FOOD AND BEVERAGE TRAILBLAZERS PODCAST EP 40

Vitality for the elderly: How plant-based and natural can clean-up in the burgeoning active ageing space

By Pearly Neo

- Last updated on GMT

Vitality Foods is targeting the still-active seniors demographic in APAC with its all-natural, clean label products, believing it has found a gap in the industry.
Vitality Foods is targeting the still-active seniors demographic in APAC with its all-natural, clean label products, believing it has found a gap in the industry.

Related tags FNA Trailblazers

Singaporean plant-based firm Vitality Foods is targeting the still-active seniors demographic in APAC with its all-natural, clean label products, believing it has found a gap in the industry that is as-yet underserved and full of unmet needs.

According to Vitality Foods Co-Founder and Chef Sowmiya Venkatesan of Masterchef fame, the elderly population of today are very different to what was considered the elderly of a generation ago, and the food sector needs to evolve accordingly to meet their needs.

“A lot of senior-targeted food and beverage products today end up looking more at things like dysphasia or other last-mile products, but Vitality Foods wants to play in a market segment that is much earlier than that,”​ Venkatesan told FoodNavigator-Asia​.

“The seniors in this demographic are also very different from before, where they are looking for trends like clean labels and all-natural ingredients – and being much more well-travelled and adventurous, are also looking at global cuisines and tastes or flavours.

“This means they are also much more knowledgeable than before in what they want from their food, including in terms of it being healthier, anti-ageing, and making them more energetic – an area where there are not that many food solutions currently catering to this group.”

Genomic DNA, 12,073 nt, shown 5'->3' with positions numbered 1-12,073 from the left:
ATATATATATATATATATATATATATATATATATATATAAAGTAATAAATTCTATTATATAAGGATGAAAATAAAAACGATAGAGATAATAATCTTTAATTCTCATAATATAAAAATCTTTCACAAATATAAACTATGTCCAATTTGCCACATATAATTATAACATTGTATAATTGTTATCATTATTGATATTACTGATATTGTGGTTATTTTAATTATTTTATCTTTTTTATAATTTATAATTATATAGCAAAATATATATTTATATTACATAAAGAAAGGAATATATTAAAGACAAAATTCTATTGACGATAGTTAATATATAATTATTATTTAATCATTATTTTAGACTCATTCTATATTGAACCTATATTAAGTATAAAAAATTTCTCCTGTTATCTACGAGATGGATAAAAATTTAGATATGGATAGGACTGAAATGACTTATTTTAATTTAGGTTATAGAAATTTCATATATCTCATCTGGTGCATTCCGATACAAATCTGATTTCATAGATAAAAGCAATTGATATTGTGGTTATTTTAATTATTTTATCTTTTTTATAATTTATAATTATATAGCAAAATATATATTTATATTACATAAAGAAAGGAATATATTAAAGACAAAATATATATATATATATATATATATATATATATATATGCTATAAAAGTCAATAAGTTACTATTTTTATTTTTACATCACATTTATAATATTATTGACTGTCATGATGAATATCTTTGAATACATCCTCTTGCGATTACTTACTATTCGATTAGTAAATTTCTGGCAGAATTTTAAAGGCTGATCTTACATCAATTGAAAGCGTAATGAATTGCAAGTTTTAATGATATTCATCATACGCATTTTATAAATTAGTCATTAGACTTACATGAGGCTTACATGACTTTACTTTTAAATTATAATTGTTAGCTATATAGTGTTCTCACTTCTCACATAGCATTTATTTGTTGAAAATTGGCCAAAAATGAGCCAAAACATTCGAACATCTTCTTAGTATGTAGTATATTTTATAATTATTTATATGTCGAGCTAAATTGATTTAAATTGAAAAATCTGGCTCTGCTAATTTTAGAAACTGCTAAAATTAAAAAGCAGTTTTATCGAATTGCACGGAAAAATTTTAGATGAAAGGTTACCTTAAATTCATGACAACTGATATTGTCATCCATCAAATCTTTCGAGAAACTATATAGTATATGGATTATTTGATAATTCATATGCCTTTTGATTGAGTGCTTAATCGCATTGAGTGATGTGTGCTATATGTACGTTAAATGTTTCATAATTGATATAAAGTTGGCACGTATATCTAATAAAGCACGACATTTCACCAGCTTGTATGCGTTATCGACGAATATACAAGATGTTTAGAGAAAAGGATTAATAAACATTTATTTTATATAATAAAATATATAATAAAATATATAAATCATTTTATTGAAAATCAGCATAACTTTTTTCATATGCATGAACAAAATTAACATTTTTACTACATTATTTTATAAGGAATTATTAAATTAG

This demographic is considered the more ‘active seniors’ group, usually those that have either retired or are well-past retiring age and still working out of choice or need, and remain both mobile and able to consumer regular foods and beverages.

“We don’t intend to only stick to this senior demographic as we want to provide products for multiple demographics that are underserved and have unmet needs, but that is certainly where we are starting,”​ she added.

“It is also part of my imperative as a chef to make things from scratch from fresh, natural ingredients, such as with our plant-based beef, pork, fish and chicken stocks.”

“We are looking more at innovating now for the B2C space, which means creating more instant and convenient products such as noodles or congee as opposed to the stock for proper cooking – but the ethos remains the same.

Venkatesan first made a name for herself in the food and beverage sector when she emerged as the fifth-runner up in season one of MasterChef Singapore despite coming from a completely technology and marketing background.

“MasterChef is the main reason many doors opened so quickly for me in the food and beverage space, and really the way the competition is organised the learning curve there is not a curve but more of a straight line that pushes contestants to think out of the box,”​ she said.

“That out-of-box thinking also broadens one’s horizons in terms of capabilities, learning and also starts helping us see the science behind food and why a dish is made a certain way, has a chronology as to how ingredients are added and so on – a crash course of sorts to the food world.”

Listen to the podcast above to learn more about Venkatesan’s journey.

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